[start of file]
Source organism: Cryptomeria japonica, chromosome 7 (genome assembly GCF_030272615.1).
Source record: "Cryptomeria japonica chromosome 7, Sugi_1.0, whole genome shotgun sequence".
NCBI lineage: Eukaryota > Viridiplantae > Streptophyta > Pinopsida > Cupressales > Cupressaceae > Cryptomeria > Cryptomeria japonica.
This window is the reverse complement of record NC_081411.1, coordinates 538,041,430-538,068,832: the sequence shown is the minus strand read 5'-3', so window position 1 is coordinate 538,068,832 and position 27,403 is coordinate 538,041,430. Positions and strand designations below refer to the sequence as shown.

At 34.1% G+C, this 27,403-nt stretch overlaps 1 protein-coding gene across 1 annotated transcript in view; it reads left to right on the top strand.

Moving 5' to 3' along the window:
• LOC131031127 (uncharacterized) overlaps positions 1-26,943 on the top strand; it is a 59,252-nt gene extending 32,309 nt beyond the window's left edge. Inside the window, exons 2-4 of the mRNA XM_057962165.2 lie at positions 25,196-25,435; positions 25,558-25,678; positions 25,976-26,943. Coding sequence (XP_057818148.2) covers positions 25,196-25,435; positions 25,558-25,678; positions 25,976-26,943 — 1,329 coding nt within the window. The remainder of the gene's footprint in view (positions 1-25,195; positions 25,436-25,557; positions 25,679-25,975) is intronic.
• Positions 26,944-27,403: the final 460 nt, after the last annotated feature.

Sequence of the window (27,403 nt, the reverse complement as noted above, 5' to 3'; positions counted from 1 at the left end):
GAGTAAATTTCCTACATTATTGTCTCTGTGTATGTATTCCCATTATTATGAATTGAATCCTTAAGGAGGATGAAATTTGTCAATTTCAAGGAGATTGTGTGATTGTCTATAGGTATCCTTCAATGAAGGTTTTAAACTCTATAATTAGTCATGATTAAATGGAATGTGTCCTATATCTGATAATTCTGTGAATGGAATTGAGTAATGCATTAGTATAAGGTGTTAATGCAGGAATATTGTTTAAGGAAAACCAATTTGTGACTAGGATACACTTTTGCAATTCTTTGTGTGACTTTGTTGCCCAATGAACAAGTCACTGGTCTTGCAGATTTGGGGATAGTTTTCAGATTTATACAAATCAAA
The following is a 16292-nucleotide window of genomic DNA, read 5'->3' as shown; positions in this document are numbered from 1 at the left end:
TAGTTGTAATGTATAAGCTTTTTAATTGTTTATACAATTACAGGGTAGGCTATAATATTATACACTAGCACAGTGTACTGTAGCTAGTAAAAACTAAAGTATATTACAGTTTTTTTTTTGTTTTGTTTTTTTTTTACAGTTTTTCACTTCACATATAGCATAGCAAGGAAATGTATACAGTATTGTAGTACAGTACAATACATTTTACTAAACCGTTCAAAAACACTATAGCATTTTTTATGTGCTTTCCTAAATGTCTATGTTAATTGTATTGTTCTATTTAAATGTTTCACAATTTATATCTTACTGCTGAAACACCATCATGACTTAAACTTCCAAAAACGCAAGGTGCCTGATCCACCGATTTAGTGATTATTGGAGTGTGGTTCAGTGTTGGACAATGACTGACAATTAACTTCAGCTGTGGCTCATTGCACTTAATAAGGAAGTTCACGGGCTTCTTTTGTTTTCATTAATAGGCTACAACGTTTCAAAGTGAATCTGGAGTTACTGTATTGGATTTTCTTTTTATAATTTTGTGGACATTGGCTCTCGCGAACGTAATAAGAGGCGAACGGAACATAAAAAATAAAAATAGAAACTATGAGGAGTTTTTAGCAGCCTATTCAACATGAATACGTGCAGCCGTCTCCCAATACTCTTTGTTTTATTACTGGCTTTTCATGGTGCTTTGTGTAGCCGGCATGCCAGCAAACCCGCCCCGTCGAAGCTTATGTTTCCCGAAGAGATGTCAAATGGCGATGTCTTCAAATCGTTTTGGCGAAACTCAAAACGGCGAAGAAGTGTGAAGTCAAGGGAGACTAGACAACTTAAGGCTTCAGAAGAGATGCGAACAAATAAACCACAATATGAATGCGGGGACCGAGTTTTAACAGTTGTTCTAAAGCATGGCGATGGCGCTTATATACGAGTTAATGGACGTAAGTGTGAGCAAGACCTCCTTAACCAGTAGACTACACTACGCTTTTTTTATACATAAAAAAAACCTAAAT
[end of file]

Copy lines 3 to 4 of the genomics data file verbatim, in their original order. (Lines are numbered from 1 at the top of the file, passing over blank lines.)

NCBI lineage: Eukaryota > Viridiplantae > Streptophyta > Pinopsida > Cupressales > Cupressaceae > Cryptomeria > Cryptomeria japonica.
This window is the reverse complement of record NC_081411.1, coordinates 538,041,430-538,068,832: the sequence shown is the minus strand read 5'-3', so window position 1 is coordinate 538,068,832 and position 27,403 is coordinate 538,041,430. Positions and strand designations below refer to the sequence as shown.